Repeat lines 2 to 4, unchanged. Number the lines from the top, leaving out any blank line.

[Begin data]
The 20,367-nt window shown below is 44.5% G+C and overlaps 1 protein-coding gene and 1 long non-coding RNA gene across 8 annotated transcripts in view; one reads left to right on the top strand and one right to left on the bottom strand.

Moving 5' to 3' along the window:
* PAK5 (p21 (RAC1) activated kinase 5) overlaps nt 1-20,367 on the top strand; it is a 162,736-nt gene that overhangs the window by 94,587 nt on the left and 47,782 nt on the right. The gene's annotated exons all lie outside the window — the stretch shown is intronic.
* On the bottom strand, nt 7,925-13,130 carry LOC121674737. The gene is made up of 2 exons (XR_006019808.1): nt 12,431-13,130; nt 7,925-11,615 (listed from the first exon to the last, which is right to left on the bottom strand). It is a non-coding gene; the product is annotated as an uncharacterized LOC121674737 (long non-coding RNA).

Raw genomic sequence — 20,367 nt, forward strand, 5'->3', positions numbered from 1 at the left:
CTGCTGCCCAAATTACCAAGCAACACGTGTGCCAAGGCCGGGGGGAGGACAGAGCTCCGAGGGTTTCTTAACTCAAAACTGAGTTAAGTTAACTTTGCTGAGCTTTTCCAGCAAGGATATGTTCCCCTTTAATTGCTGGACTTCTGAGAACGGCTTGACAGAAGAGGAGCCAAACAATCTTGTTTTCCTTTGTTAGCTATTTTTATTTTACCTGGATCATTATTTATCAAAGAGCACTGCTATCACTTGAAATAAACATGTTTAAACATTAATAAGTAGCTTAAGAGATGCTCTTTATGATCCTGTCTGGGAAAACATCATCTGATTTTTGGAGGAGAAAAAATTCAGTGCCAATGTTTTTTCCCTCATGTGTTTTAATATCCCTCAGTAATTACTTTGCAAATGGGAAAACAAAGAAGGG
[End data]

Moving 5' to 3' along the window:
* PAK5 (p21 (RAC1) activated kinase 5) overlaps nt 1-20,367 on the top strand; it is a 162,736-nt gene that overhangs the window by 94,587 nt on the left and 47,782 nt on the right. The gene's annotated exons all lie outside the window — the stretch shown is intronic.
* On the bottom strand, nt 7,925-13,130 carry LOC121674737. The gene is made up of 2 exons (XR_006019808.1): nt 12,431-13,130; nt 7,925-11,615 (listed from the first exon to the last, which is right to left on the bottom strand). It is a non-coding gene; the product is annotated as an uncharacterized LOC121674737 (long non-coding RNA).